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ANIMALS

What are the prehistoric three-eyed ‘dinosaur shrimp’ resurfacing at Burning Man?

The Burning Man festival this year was marred by flooding and mud, and from these conditions a prehistoric creature has proliferated- the dinosaur shrimp.

Update:
The Burning Man festival this year was marred by flooding and mud, and from these conditions a prehistoric creature has proliferated- the dinosaur shrimp.
USA TODAYvia REUTERS

Thousands were stranded at the Burning Man festival due to torrential rains and floods. Two to three months worth of rain came pouring down in only a span of 24 hours. These muddy conditions were ideal for a prehistoric animal to emerge.

What are the prehistoric three-eyed ‘dinosaur shrimp’ resurfacing at Burning Man?

A small, strange-looking creature has started to proliferate in the Nevada Desert where the Burning Man Festival was held. These three-eyed animals are called Triops (for their three eyes), and they are also known as dinosaur, fairy, or tadpole shrimp.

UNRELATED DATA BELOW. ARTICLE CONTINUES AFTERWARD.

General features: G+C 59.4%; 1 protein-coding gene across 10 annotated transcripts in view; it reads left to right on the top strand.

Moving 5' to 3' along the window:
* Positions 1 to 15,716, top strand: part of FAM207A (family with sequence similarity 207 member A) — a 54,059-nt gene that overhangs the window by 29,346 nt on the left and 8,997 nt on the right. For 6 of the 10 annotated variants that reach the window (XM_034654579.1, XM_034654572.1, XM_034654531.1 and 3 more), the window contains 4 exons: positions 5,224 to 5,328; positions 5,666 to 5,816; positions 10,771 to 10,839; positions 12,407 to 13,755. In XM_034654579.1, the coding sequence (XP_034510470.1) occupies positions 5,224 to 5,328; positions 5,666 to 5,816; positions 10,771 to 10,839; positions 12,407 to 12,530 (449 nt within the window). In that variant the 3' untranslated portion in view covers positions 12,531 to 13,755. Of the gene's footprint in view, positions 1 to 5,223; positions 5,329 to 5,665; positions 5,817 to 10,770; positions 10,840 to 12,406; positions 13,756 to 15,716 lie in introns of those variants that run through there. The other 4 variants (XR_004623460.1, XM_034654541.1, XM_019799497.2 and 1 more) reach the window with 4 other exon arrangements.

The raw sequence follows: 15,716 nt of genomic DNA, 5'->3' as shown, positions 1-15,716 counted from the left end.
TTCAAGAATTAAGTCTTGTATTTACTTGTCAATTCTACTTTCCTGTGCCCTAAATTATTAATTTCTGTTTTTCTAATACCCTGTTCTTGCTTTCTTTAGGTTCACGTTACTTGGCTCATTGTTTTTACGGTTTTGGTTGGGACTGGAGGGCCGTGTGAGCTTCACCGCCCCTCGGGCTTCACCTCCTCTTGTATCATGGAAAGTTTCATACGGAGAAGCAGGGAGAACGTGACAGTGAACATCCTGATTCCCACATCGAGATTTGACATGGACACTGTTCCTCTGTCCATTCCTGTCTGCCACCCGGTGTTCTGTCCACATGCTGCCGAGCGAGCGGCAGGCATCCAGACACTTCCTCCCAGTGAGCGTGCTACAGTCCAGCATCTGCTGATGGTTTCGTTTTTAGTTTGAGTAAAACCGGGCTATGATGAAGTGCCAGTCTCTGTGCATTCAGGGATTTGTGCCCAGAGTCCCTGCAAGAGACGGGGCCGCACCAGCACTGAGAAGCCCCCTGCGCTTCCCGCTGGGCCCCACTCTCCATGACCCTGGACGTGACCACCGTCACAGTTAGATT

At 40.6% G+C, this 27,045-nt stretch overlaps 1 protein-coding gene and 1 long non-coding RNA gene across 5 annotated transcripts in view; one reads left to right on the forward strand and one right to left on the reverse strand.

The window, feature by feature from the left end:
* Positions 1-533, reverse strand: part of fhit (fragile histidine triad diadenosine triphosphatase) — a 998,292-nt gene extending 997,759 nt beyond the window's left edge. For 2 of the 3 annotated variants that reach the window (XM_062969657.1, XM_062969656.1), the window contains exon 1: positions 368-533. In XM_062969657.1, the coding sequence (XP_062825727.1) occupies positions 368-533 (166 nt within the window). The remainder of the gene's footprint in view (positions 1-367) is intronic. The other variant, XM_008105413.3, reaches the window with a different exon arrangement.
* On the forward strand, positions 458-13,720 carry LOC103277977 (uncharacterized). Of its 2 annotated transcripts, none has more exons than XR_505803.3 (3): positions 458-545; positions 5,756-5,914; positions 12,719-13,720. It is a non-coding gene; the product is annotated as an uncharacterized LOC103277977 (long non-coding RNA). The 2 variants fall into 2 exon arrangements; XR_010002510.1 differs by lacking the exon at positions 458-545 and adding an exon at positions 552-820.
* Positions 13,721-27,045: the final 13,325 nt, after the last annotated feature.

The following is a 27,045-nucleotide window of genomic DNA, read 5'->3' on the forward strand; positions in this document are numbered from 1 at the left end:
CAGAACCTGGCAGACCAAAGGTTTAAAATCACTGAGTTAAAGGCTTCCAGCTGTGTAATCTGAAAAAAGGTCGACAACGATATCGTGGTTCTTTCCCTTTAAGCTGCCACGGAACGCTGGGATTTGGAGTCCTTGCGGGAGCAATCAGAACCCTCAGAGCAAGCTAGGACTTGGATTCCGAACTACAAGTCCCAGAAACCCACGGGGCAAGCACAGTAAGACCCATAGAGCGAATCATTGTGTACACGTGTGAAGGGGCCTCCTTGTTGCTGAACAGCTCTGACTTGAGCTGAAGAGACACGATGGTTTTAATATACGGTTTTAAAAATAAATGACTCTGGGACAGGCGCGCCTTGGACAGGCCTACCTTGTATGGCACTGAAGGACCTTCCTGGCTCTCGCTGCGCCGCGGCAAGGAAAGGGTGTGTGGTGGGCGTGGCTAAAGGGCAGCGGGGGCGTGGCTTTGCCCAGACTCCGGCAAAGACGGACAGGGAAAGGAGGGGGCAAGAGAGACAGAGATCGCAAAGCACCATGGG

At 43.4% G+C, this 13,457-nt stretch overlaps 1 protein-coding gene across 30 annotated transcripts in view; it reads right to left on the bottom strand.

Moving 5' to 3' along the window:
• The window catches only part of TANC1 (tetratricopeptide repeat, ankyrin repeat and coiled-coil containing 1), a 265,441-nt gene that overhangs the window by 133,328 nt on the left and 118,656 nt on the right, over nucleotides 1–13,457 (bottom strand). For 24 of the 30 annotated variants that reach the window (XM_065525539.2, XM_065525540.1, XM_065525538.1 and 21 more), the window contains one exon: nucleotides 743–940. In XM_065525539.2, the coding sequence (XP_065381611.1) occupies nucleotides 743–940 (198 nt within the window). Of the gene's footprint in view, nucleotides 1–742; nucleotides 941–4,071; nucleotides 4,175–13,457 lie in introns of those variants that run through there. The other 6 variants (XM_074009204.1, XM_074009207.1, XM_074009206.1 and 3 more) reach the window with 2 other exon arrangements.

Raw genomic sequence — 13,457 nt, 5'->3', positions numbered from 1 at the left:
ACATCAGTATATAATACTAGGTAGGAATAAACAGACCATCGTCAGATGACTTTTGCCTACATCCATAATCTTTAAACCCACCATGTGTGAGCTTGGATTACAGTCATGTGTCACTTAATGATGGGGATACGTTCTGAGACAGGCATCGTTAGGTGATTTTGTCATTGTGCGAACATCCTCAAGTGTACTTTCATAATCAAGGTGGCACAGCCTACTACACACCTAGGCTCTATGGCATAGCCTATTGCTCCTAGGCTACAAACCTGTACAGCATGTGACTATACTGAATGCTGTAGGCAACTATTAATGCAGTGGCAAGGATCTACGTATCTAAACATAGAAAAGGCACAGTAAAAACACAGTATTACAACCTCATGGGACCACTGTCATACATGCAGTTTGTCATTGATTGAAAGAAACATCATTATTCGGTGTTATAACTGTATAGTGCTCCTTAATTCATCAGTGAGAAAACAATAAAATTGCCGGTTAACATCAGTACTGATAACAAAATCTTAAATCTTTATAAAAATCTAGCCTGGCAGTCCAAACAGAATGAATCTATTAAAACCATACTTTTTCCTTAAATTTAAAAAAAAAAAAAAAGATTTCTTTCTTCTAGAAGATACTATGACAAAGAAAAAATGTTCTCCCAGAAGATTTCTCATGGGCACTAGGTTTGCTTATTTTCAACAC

According to Live Science, they are freshwater crustaceans which are technically not shrimp. Their third eye is called an ocellus eye which only functions for them to detect light.

READ ALSO: What caused the flooding and the mud at Burning Man festival in Nevada?

They are sometimes called dinosaur shrimp because they have a prehistoric appearance and are considered living fossils due to their evolutionary history dating back hundreds of millions of years.

Triops are known for their ability to survive in temporary pools of water, such as puddles and ponds, and they have changed very little in terms of their basic morphology over the time that they have existed.

READ ALSO: Friday deluge sweeps away Burning Man festival in the Nevada desert

Triops have enduring eggs

Triops have a short and relatively simple life cycle. They start as tiny eggs that can survive long periods of drought. The eggs can last up to 27 years, after which they can still hatch if exposed to water.

When these eggs get wet, they hatch into small nymphs. These nymphs grow rapidly, reproducing quickly, and typically only live for a few months. This short life cycle is one of the reasons they can thrive in temporary aquatic habitats.

Under the right conditions, these animals can suddenly hatch in large numbers, which is exactly what happened at the Burning Man, where temporary water pools were suddenly formed in typically arid conditions.